I have not used this gadget yet, but I give it points for being made in the U.S.A. and for have multiple uses, which they proudly point out on the website and product label. If I ate a lot of pineapple, I would totally buy this gadget. I would also buy this if I did a lot of entertaining and used pineapple rings in salads and cakes and when people said how delicious the food was, I could tell them that the pineapple was fresh, not canned, and doesn't it make all the difference?

Looking at this picture makes me salivate for pineapple, specifically the long skinny donut hole cut-out. That woody center is my favorite part of pineapple.

Oh my gawd. I am totally selling this product to myself.

Always and Forever

Last night I was at a little party at my friend's house. There was a girl there that had just quit her crappy job at a deli. She was full of food service horror stories, which in my experience are always more demeaning than retail stories because hungry people are scarier. I laughed and shook my head with each recount of mocha making, soup questions, and sprout mix-ups.

I have heard all of it before. I have lived it. I have told those stories. They still amaze and amuse me because customers never change. And delis never get smart and treat employees well, forever turning what seems to be a simple job into an exhausting, humiliating experience that traumatizes the young folk that are milled through.

Is this how it always has been and always will be? I had a vistion of customer service life as a giant snail shell and I bisected it with my mind and can see the spiraling inward to invisibility and the pattern for the same growth outward and forever. And we are somewhere on that coil but we don't know where and it doesn't matter anyway because this is just supposed to be a temporary job and when we are grown ups with careers, we will be nice to the service folk. Right?!?

Friday, April 23, 2010


Yesterday I was going through the swatches and pulling discontinued fabrics. Here were some of my favorite ridiculous fabric names:

Understudy Nugget
Exhale Hemp
Lovebug Toffee
Sophisticate Sesame
Endurance Cappuccino
Renegade Coffee
Colossus Doe
Flower-Power Fondue
Raptor Taupe
In-the-Mood Walnut
Peacemaker Chocolate
Vitalize Shiitake
Spaceship Spa

Friday, April 16, 2010

Pillow Fight

The other day this old woman came in looking for outdoor cushions. We have 2 sizes of cushions. She bought 4 of one size to fit some of her chairs, not knowing if they would actually fit her chairs, and then asked if we had more because she had a larger chair that needed a special cushion.

She tried to describe the cushion and failed. "It sort of goes up to a piece and then there is another piece and they are connected." That was what she was giving me to go on. I showed her the catalog with other cushions that we can special order and asked if any of the shapes looked like her cushion. She didn't know. She also didn't know vital information, like the measurements.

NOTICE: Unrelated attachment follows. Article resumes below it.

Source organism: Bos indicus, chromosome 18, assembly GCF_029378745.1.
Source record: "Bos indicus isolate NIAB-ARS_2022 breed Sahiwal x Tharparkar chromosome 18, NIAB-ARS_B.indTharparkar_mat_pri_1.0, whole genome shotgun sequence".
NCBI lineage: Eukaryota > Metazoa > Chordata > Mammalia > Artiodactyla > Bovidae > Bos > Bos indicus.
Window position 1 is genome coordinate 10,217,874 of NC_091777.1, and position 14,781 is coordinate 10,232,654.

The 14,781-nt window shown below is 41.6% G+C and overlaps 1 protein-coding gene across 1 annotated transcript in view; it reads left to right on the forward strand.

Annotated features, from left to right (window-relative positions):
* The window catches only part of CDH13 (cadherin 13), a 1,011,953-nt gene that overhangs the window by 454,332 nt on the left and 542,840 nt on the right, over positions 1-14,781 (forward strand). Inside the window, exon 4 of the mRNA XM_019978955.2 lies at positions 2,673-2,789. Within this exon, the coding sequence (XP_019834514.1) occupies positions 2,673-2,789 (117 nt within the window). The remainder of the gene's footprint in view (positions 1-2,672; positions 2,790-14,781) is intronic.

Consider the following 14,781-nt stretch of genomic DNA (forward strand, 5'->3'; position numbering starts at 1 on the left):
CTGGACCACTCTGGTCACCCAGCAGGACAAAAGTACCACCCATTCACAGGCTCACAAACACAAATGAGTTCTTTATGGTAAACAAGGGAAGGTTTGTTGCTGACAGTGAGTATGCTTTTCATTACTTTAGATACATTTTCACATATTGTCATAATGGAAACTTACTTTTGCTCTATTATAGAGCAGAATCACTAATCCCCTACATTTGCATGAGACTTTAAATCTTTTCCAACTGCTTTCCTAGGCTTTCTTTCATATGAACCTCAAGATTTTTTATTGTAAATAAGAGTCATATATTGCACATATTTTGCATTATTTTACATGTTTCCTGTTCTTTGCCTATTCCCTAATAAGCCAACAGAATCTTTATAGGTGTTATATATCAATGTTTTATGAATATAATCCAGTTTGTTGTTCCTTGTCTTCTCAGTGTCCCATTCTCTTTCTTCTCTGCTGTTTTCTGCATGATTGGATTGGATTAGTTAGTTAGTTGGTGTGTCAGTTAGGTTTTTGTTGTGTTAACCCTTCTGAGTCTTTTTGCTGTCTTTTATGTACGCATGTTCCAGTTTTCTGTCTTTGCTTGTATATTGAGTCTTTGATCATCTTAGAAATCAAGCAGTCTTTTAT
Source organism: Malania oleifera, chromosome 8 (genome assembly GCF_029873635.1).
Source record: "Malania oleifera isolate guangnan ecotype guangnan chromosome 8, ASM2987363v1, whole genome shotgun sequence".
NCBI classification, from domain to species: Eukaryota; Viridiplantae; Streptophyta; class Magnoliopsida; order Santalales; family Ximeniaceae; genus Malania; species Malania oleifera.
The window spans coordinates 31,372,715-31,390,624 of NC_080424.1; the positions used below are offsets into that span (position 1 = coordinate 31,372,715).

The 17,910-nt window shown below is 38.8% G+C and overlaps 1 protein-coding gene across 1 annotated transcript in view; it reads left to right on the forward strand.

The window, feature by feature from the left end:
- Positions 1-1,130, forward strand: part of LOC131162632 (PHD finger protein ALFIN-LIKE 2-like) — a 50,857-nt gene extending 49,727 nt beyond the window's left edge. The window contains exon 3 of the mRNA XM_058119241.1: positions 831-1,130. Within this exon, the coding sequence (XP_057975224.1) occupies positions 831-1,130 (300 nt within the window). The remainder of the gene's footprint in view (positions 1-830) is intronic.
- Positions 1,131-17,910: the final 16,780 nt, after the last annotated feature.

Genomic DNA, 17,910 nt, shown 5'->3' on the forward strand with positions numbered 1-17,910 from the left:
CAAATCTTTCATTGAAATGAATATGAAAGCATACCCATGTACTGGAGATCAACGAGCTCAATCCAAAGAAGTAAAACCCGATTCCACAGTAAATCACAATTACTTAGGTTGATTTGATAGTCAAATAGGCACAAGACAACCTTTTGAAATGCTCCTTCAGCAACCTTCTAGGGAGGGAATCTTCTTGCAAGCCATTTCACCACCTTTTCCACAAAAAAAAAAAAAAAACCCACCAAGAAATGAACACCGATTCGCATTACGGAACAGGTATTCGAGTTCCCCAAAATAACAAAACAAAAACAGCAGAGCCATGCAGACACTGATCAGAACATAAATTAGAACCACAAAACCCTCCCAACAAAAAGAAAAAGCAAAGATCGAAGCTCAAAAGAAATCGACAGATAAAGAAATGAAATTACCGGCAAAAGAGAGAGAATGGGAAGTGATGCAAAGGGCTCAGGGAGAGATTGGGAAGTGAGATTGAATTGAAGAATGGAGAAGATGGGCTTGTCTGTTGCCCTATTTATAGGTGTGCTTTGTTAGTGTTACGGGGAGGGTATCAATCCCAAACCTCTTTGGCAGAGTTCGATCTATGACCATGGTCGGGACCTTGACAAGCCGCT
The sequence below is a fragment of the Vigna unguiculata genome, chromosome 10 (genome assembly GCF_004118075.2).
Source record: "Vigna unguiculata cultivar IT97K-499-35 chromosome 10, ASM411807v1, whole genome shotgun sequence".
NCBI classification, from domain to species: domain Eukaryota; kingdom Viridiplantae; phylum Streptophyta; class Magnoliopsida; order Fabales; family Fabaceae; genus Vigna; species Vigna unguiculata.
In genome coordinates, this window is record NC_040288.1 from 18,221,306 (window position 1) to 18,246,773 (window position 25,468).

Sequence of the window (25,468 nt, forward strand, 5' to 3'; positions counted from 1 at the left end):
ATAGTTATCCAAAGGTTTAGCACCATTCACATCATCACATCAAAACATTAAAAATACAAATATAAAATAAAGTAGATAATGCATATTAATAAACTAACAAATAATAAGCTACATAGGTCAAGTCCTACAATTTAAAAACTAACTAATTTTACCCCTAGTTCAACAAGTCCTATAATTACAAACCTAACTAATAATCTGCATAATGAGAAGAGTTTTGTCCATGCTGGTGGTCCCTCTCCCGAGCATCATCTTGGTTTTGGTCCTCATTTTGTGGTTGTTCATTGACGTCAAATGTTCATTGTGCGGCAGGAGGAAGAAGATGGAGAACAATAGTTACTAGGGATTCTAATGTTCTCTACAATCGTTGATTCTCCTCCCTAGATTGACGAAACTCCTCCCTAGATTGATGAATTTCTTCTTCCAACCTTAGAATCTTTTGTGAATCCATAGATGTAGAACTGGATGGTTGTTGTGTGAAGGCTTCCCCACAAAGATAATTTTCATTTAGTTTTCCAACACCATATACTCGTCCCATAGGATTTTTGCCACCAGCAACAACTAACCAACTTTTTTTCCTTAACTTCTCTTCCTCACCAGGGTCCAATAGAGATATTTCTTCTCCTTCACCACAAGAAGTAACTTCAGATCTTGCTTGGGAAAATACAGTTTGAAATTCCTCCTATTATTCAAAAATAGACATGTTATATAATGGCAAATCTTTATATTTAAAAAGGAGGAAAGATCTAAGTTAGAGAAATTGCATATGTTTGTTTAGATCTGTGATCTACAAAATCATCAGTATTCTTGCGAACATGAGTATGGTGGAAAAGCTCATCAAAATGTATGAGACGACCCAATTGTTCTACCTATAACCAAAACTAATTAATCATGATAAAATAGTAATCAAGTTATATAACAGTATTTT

I suggested she bring in the larger cushion and a tracing of the others chairs that she wasn't sure about. Then we could help her get accurate measurements and see if there was a comparable size available in the catalog.

Three days later, I was called over the intercom to come to the counter. There was the cushion lady and she was furious. She had come back with her large cushion and tracing and the clerk had done exactly what I suggested we do: get the measurements which the customer didn't have and was confused about. When they could not find an appropriate size in the catalog, she went nuts, yelling about how I promised her that they could custom make any cushion size she needed.

I would never be so stupid as to promise something to a customer, especially something that was untrue. I did make the mistake of telling her I was sorry if she misunderstood me. That sent her into a rage, because, remember, "the customer is always right."

At some point, I took over and stopped apologizing and moved on. I told her that I would be happy to write down the number of a place that does make custom cushions. "Yes! You are going to do that! You are going to find that information for me and write it down on a blank piece of paper and you are going to tell me how to get there!" she said.

She ranted a little more about how we'd let her down and how she couldn't trust me. Then she shuffled out to her car in the handicap spot and drove off.

Sunday, April 11, 2010

I'm not that kind of girl

Yesterday a customer thanked me for wearing unchipped nail polish. "Chipped nail color is disgusting. It's so gross when you're at a restaurant and the waitress has chipped nail polish. Like, is it in my food?" I went along with her fantasy that I was someone that keeps a maintained appearance. I did not tell her that my usual way to wear nail polish is to apply a fresh coat every morning and then pick it off when it is 6 or 7 layers thick. And I definitely didn't tell her that the reason I put nail polish on in the first place was to cover up some muck that was embedded in my cuticles from a project on my day off.

Laying in bed this morning, I was staring at my fingers and thought, "Maybe I will start getting manicures and pedicures. It will be something I do for myself and something that people mention if they are asked to describe my habits and hygiene, like after I pass away. 'She always had her weekly manicure. Her nails always looked good'."

Then I remembered that I am poor and lazy. I can think of so many better ways to spend my money. I am too lazy to drag myself to a salon so that a nail technician can toil over my messed up little claws. And when it comes down to it, I don't give a fig if my chipped nails offend some judgey bitch.